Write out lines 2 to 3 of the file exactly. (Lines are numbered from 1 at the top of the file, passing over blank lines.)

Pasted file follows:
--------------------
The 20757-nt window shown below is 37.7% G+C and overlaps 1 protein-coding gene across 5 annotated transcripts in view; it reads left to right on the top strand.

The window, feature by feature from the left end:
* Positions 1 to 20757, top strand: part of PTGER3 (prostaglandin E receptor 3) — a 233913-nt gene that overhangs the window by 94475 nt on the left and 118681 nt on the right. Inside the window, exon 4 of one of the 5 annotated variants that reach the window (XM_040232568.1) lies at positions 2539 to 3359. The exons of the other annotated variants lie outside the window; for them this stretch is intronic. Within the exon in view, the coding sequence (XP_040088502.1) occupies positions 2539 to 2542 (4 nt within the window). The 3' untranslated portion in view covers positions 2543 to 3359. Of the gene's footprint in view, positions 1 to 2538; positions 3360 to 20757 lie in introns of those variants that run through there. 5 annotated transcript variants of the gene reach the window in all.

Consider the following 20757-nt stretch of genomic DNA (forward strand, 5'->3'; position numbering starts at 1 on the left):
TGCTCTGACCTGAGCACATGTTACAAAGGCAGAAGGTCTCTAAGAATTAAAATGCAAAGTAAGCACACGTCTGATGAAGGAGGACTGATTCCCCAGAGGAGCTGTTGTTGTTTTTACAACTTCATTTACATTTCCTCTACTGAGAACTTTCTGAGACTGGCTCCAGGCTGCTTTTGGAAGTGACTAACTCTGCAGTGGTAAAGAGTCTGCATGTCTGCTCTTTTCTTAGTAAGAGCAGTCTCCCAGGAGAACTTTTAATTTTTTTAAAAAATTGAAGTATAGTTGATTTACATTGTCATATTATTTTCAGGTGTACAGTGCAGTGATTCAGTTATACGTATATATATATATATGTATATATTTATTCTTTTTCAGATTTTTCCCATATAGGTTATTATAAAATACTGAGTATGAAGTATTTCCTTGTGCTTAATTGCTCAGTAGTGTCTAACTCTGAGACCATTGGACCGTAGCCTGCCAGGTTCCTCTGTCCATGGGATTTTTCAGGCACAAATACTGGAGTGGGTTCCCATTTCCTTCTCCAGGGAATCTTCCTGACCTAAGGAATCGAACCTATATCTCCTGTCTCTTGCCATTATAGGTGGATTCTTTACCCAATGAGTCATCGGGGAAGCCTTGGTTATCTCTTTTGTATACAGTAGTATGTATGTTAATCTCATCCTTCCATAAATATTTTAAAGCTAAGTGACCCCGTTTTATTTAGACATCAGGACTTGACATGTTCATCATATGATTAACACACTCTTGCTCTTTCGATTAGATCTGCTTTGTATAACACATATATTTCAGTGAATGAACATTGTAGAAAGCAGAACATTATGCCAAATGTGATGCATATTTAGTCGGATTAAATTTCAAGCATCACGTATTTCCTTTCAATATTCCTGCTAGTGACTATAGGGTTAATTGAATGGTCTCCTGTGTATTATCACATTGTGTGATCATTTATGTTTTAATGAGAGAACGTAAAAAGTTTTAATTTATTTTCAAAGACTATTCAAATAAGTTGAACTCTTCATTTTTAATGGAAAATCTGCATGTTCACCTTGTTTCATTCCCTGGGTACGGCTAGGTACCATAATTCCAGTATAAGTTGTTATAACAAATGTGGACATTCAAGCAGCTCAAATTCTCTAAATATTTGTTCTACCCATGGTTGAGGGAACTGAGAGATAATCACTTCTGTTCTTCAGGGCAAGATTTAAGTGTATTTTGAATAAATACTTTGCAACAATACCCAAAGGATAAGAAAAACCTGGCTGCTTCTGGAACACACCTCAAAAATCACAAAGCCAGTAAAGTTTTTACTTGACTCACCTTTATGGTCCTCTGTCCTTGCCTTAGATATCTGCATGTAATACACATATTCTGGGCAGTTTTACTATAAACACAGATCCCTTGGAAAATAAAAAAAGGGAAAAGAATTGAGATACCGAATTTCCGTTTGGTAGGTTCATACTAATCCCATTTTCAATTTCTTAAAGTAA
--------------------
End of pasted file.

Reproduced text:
The window, feature by feature from the left end:
* Positions 1 to 20757, top strand: part of PTGER3 (prostaglandin E receptor 3) — a 233913-nt gene that overhangs the window by 94475 nt on the left and 118681 nt on the right. Inside the window, exon 4 of one of the 5 annotated variants that reach the window (XM_040232568.1) lies at positions 2539 to 3359. The exons of the other annotated variants lie outside the window; for them this stretch is intronic. Within the exon in view, the coding sequence (XP_040088502.1) occupies positions 2539 to 2542 (4 nt within the window). The 3' untranslated portion in view covers positions 2543 to 3359. Of the gene's footprint in view, positions 1 to 2538; positions 3360 to 20757 lie in introns of those variants that run through there. 5 annotated transcript variants of the gene reach the window in all.